On December 9th, 2014, the Third Circuit Court of Appeals decided the Stiegel v. Collins [i], which serves as an excellent review of the law pertaining to reasonable suspicion and reasonable force during a Terry Stop.  The relevant facts of Stiegel, taken directly from the case, are as follows:

Steven M. Stiegel (“Stiegel” or “Appellant”) was hunting with his friend Nolan Majcher (“Majcher”) on private property located in North Strabane Township, Pennsylvania. Id. Stiegel and Majcher are both licensed to hunt and possess firearms. Around 11:00 pm, the men’s hunting was interrupted by Officer Matthew Russell Collins (“Collins”). Collins has been an officer with the Peters Township Police Department since 1995. Peters Township neighbors North Strabane Township.

Collins was working as the shift supervisor for the Peters Township Police Department that evening. Id. While Collins was traveling to the scene of a reported domestic disturbance, he noticed a single vehicle parked near a pull-off on North Spring Valley Road. The presence of the vehicle seemed both “unusual” and “suspicious” to Collins, as the vehicle was parked (1) several hundred yards from any residences, (2) at nighttime in a rural, unlit area, and (3) in an area where Collins himself had encountered criminal activity in the past. Further, the owner of the land where the car was parked had previously complained to Collins about trespassing and other illegal activity occurring on his property. He had asked Collins to “keep an eye out” for trespassers and other criminal activity. Id. Because of his suspicions, Collins decided to approach the vehicle to assess the situation.

As Collins approached the stopped vehicle in his squad car, he saw Majcher sitting on the hillside, wearing camouflage, with a shotgun in his lap. Majcher’s shotgun was pointed in Collins’s general direction. Collins stated that he was concerned that Majcher was either preparing for a home invasion or to commit suicide. Collins then pulled his squad car next to the stopped vehicle. He did not activate the squad car’s emergency lights or announce himself as an officer. Even without the emergency lights or announcement, Majcher surmised that Collins was affiliated with law enforcement.

As he approached Majcher, Collins instructed him to place his weapon on the ground. Rather than complying with Collins’s request, Majcher stood up and took a few steps toward Collins.  As Majcher approached, he was still holding his shotgun, albeit in a vertical position. At that point, Collins aggressively repeated his command for Majcher to place his weapon on the ground; he simultaneously unholstered his service pistol and pointed it at Majcher. Majcher then complied with Collins’s request and placed his shotgun on the ground. He approached the squad car with his hands raised to shoulder-height, identified himself, and explained that he and a friend—Stiegel—were fox hunting on the property with the property owner’s permission.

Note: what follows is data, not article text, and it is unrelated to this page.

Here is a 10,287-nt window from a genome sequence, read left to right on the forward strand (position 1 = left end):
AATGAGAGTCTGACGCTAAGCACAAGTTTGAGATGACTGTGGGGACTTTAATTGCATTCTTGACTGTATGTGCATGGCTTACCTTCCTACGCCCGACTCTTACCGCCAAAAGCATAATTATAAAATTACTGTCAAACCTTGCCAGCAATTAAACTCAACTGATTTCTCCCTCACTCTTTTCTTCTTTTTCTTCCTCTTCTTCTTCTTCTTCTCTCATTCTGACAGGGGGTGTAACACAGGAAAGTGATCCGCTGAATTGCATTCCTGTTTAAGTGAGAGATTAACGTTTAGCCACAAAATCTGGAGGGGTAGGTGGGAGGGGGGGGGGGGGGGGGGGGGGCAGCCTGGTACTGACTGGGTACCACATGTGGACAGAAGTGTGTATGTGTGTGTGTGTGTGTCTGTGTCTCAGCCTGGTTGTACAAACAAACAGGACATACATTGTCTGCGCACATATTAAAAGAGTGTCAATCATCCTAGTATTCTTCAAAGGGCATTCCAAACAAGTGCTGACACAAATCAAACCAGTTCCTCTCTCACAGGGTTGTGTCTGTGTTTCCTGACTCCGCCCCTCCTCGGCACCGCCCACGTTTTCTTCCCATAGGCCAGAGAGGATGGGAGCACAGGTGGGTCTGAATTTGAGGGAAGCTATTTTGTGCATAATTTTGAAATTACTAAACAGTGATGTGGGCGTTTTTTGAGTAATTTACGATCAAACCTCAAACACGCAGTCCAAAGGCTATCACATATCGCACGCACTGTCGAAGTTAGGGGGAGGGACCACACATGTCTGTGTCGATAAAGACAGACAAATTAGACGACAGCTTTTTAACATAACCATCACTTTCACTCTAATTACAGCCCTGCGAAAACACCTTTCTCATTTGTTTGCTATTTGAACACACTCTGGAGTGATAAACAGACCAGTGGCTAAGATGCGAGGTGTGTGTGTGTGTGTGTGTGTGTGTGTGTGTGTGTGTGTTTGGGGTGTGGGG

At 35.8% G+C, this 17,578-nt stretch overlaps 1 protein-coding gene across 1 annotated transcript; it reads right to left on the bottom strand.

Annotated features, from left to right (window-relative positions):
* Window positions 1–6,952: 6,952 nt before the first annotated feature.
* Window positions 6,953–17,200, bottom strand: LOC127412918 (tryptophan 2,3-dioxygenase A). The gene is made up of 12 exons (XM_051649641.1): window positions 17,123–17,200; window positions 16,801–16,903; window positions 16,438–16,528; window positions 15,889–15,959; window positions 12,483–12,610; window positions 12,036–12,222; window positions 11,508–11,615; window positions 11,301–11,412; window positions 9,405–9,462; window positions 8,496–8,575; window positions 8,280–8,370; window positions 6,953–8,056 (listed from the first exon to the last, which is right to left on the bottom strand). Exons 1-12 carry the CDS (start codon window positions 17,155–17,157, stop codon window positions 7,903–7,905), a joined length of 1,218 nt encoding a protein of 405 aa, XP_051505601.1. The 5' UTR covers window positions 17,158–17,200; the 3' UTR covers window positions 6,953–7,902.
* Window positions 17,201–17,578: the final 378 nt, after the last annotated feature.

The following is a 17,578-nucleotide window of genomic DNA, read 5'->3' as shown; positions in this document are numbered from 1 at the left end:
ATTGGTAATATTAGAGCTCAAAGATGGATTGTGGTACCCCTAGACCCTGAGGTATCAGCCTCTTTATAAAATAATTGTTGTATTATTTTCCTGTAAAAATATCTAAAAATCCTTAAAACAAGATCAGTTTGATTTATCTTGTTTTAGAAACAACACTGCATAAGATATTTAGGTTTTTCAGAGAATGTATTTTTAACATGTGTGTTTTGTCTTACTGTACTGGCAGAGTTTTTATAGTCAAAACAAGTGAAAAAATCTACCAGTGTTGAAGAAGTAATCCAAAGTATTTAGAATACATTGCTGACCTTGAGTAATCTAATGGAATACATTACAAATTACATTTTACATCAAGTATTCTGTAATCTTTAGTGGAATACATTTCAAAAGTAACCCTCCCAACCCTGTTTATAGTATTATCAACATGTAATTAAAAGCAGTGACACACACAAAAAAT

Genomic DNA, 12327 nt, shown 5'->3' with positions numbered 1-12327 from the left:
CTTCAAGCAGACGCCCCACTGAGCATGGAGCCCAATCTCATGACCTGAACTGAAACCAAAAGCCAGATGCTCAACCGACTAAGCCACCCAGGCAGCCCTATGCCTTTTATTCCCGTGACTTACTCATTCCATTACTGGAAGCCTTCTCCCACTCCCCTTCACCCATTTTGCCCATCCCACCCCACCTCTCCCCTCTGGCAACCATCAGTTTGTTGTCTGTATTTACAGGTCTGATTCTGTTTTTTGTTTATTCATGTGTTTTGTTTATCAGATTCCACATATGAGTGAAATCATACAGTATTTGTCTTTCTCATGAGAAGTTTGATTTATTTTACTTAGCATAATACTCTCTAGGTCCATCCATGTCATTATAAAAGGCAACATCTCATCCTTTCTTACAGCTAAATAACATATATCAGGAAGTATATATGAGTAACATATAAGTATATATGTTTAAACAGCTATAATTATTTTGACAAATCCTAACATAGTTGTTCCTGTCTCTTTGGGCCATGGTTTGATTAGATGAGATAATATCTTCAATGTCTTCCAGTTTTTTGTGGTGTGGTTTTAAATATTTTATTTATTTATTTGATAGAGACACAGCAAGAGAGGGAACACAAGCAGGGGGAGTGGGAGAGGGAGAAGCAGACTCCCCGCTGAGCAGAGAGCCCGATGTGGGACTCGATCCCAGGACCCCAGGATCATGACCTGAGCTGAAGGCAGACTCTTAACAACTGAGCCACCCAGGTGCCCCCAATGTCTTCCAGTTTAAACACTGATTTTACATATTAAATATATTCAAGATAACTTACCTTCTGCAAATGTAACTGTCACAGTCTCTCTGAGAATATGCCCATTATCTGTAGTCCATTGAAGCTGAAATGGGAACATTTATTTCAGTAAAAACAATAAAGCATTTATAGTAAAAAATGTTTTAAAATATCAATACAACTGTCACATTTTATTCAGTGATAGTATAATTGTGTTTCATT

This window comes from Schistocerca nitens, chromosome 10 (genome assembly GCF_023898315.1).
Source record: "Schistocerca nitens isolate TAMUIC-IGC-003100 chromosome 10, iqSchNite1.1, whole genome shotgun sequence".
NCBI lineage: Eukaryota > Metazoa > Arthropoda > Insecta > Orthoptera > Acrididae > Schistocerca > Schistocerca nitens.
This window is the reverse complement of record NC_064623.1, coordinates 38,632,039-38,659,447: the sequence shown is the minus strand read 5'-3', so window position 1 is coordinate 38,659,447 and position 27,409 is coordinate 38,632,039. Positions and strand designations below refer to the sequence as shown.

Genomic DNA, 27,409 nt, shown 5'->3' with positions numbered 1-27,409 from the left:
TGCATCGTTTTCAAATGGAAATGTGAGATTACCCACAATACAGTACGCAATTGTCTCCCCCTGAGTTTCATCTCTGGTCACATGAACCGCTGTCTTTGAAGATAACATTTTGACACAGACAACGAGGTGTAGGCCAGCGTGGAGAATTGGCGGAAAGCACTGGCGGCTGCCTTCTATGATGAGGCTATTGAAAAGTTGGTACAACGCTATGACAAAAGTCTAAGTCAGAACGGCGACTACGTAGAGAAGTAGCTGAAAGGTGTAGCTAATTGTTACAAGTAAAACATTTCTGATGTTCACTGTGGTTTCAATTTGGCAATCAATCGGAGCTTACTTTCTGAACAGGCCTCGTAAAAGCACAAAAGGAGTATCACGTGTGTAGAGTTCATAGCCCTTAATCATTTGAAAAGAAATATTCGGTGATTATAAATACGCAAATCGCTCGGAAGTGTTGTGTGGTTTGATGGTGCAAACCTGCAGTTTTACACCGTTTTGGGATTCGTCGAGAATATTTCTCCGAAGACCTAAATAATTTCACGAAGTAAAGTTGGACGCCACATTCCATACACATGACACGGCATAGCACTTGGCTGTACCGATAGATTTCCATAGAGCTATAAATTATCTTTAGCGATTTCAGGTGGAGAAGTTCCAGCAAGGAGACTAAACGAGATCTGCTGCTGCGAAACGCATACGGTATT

After Majcher mentioned Stiegel, Collins scanned the field using his personal flashlight and observed Stiegel holding a shotgun. Id. Collins then aimed his service weapon at Stiegel and instructed him to drop his shotgun or else he would be shot. In Stiegel’s deposition, he testified that he never saw a gun pointed at him because of the glare from Collins’s flashlight. As Stiegel approached Collins and Majcher, Collins determined that both men were complying with his requests. He then holstered his firearm before Stiegel reached his car. Collins inspected Stiegel’s identification, the three men had a brief conversation, and then Collins left the scene. The entire encounter lasted approximately five to ten minutes. Neither Steigel nor Majcher was issued a citation, and the parties agree that the two men were legally hunting on the premises that evening.

After the incident, Stiegel lodged both formal and informal complaints against Collins with the Peters Township Police Department. The department conducted an internal investigation of the incident. After the investigation concluded that Collins did not violate any department policies, Stiegel filed a three-count Complaint in federal district court alleging violations of his constitutional rights. [ii]

Stiegel sued the township and the officer in federal court and alleged violations of his constitutional rights under the Fourth Amendment.  The district court granted summary judgment for the township and the officer and Stiegel appealed to the Third Circuit Court of Appeals.

On appeal, the three issues were as follows:

  1. Whether the officer’s stop of Stiegel amounted to a de facto arrest;
  2. Whether the officer used excessive force when he pointed his gun at Stiegel; and
  3. Whether the township is liable to Stiegel for authorizing the officer’s actions.

As to the first issue, the court first observed that an officer needs reasonable suspicion of criminal activity in order to briefly detain a person to investigate.  The court stated: